Originally, the show was advertised as having each day's winning contestants come back after a few weeks (this is also mentioned in the pilot episode) to compete in a "tournament of champions", with the winner being given the chance to appear in an unspecified nightclub act. However, only one of these tournaments was ever held. The winners on the NBC version became eligible to appear on the syndicated version for a chance to earn that show's prize.
The show celebrated many holidays such as Christmas, the Fourth of July, and Thanksgiving, but invariably did so by singing the Irving Berlin standard, "Easter Parade". (When Easter was feted, the cast and crew would sing Berlin's "White Christmas".) The annual Christmas episode also featured a major rule change – in honor of the holiday spirit, judges were not permitted to gong contestants. Predictably, Christmas shows were heavily loaded with the most unappealing acts available.
Musical direction 
Milton DeLugg, the show's musical director, was a popular musician and bandleader during the 1940s, and got the Gong Show job by default. As musical director for the network, he was responsible for any NBC project that required special music (like the annual telecasts of the Macy's Thanksgiving Day Parade). Barris initially regarded Milton DeLugg as "an anachronism", but he soon found that DeLugg was very much attuned to the crazy tone of the show; his band, which Barris introduced as "Milton DeLugg and the Band With a Thug," included top jazz players like Bob Findley, Joe Howard and Lanny Morgan, and kept the show's energy level high. The band even led into station breaks, with Barris's enthusiastic "Take me into the commercial, Milt!". DeLugg remained associated with Barris for many years after Gong ended.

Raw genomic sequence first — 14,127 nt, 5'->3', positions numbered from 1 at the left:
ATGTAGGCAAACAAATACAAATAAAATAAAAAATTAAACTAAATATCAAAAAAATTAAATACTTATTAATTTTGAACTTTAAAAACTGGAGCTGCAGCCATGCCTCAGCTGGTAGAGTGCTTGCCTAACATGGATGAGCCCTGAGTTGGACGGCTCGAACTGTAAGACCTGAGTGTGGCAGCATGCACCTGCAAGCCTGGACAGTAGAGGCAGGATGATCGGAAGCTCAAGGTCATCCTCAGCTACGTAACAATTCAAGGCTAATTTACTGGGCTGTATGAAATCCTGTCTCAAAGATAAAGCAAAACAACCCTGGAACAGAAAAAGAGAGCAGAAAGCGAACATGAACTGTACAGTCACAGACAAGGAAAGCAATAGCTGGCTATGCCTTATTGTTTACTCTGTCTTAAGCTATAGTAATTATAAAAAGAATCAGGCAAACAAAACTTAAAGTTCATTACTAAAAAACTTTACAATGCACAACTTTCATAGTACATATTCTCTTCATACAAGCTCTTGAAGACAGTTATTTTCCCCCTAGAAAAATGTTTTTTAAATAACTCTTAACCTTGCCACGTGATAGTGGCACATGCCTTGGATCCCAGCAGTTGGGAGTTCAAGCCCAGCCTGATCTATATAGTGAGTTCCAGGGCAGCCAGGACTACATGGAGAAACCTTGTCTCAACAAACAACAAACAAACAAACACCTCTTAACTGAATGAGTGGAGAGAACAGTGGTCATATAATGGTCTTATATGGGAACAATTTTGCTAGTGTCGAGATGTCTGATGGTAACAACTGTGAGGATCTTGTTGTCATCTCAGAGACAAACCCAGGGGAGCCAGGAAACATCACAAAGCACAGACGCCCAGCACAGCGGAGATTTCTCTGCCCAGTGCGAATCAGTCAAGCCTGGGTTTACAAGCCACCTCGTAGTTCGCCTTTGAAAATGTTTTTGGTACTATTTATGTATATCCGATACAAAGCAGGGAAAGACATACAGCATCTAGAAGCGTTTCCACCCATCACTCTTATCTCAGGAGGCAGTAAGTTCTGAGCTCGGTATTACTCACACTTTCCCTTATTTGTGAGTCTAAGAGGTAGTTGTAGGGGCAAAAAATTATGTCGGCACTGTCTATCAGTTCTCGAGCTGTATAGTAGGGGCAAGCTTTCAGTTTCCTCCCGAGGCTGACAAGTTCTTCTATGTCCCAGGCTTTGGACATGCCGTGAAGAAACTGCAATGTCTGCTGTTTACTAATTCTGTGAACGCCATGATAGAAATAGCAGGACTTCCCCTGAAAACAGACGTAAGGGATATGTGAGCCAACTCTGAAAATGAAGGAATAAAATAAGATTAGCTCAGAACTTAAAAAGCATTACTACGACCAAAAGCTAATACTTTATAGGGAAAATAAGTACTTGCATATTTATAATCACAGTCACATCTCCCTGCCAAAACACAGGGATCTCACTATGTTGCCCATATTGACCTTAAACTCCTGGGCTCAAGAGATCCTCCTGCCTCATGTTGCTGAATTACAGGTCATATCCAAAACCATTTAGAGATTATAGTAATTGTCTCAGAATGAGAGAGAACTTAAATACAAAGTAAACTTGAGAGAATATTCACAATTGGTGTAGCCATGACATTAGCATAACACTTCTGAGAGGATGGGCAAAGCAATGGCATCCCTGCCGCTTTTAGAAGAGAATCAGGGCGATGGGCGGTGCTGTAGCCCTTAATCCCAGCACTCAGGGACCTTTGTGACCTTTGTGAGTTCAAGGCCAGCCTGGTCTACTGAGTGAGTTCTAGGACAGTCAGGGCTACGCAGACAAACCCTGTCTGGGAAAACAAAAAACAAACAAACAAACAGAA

Veteran composer Joey Carbone provided musical arrangements for the late 1980s revival with his own lineup of studio musicians, known as "The Gong Show Guys".
Johnny Jacobs was the main announcer from 1976 to 1980; due to an extended illness, Jack Clark substituted from October 3, 1977 through December 23, 1977. Charlie O'Donnell served as announcer for the late-1980s revival.
In 1976, Carol Burnett (who did a skit on The Carol Burnett Show where her character Eunice Higgins, of the recurring The Family sketch, performed – and got gonged – on the show) introduced Barris with this quote, "And now, ladies and gentlemen, I would like to introduce a man with the charm of Cary Grant, good looks of Robert Redford, and the acting skills of Laurence Olivier. I'd like to meet that man, but until then, I'm stuck with Chuck Barris." That same year, actor Dick Van Dyke also introduced Barris; later in that episode, Barris promoted Van Dyke's short-lived NBC series Van Dyke and Co.